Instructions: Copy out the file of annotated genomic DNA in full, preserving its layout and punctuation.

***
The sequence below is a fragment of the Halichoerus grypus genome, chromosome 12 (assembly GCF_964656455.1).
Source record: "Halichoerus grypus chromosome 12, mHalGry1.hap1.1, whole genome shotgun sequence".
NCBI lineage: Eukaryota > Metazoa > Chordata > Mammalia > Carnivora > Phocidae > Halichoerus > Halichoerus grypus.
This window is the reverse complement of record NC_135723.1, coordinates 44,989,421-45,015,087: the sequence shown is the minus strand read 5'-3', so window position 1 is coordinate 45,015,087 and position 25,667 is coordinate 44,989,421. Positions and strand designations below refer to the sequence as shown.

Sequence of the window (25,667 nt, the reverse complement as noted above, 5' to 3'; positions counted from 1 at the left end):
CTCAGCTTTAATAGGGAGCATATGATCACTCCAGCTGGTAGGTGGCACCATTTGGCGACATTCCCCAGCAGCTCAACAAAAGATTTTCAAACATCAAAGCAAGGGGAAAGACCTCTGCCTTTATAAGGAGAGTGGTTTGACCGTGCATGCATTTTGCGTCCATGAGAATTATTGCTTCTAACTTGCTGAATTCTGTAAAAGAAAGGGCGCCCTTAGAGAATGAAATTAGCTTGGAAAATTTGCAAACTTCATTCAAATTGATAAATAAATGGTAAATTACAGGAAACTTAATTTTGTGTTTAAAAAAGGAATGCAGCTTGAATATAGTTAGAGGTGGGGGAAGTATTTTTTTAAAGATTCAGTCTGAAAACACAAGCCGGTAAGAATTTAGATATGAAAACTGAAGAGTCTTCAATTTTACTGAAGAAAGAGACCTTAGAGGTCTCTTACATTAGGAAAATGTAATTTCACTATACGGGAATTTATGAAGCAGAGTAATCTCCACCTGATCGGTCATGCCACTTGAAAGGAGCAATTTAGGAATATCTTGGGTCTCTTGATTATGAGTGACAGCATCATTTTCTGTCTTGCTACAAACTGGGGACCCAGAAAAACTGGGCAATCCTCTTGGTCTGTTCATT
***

The sequence below is a fragment of the Halichoerus grypus genome, chromosome 12 (assembly GCF_964656455.1).
Source record: "Halichoerus grypus chromosome 12, mHalGry1.hap1.1, whole genome shotgun sequence".
NCBI lineage: Eukaryota > Metazoa > Chordata > Mammalia > Carnivora > Phocidae > Halichoerus > Halichoerus grypus.
This window is the reverse complement of record NC_135723.1, coordinates 44,989,421-45,015,087: the sequence shown is the minus strand read 5'-3', so window position 1 is coordinate 45,015,087 and position 25,667 is coordinate 44,989,421. Positions and strand designations below refer to the sequence as shown.

Sequence of the window (25,667 nt, the reverse complement as noted above, 5' to 3'; positions counted from 1 at the left end):
CTCAGCTTTAATAGGGAGCATATGATCACTCCAGCTGGTAGGTGGCACCATTTGGCGACATTCCCCAGCAGCTCAACAAAAGATTTTCAAACATCAAAGCAAGGGGAAAGACCTCTGCCTTTATAAGGAGAGTGGTTTGACCGTGCATGCATTTTGCGTCCATGAGAATTATTGCTTCTAACTTGCTGAATTCTGTAAAAGAAAGGGCGCCCTTAGAGAATGAAATTAGCTTGGAAAATTTGCAAACTTCATTCAAATTGATAAATAAATGGTAAATTACAGGAAACTTAATTTTGTGTTTAAAAAAGGAATGCAGCTTGAATATAGTTAGAGGTGGGGGAAGTATTTTTTTAAAGATTCAGTCTGAAAACACAAGCCGGTAAGAATTTAGATATGAAAACTGAAGAGTCTTCAATTTTACTGAAGAAAGAGACCTTAGAGGTCTCTTACATTAGGAAAATGTAATTTCACTATACGGGAATTTATGAAGCAGAGTAATCTCCACCTGATCGGTCATGCCACTTGAAAGGAGCAATTTAGGAATATCTTGGGTCTCTTGATTATGAGTGACAGCATCATTTTCTGTCTTGCTACAAACTGGGGACCCAGAAAAACTGGGCAATCCTCTTGGTCTGTTCATT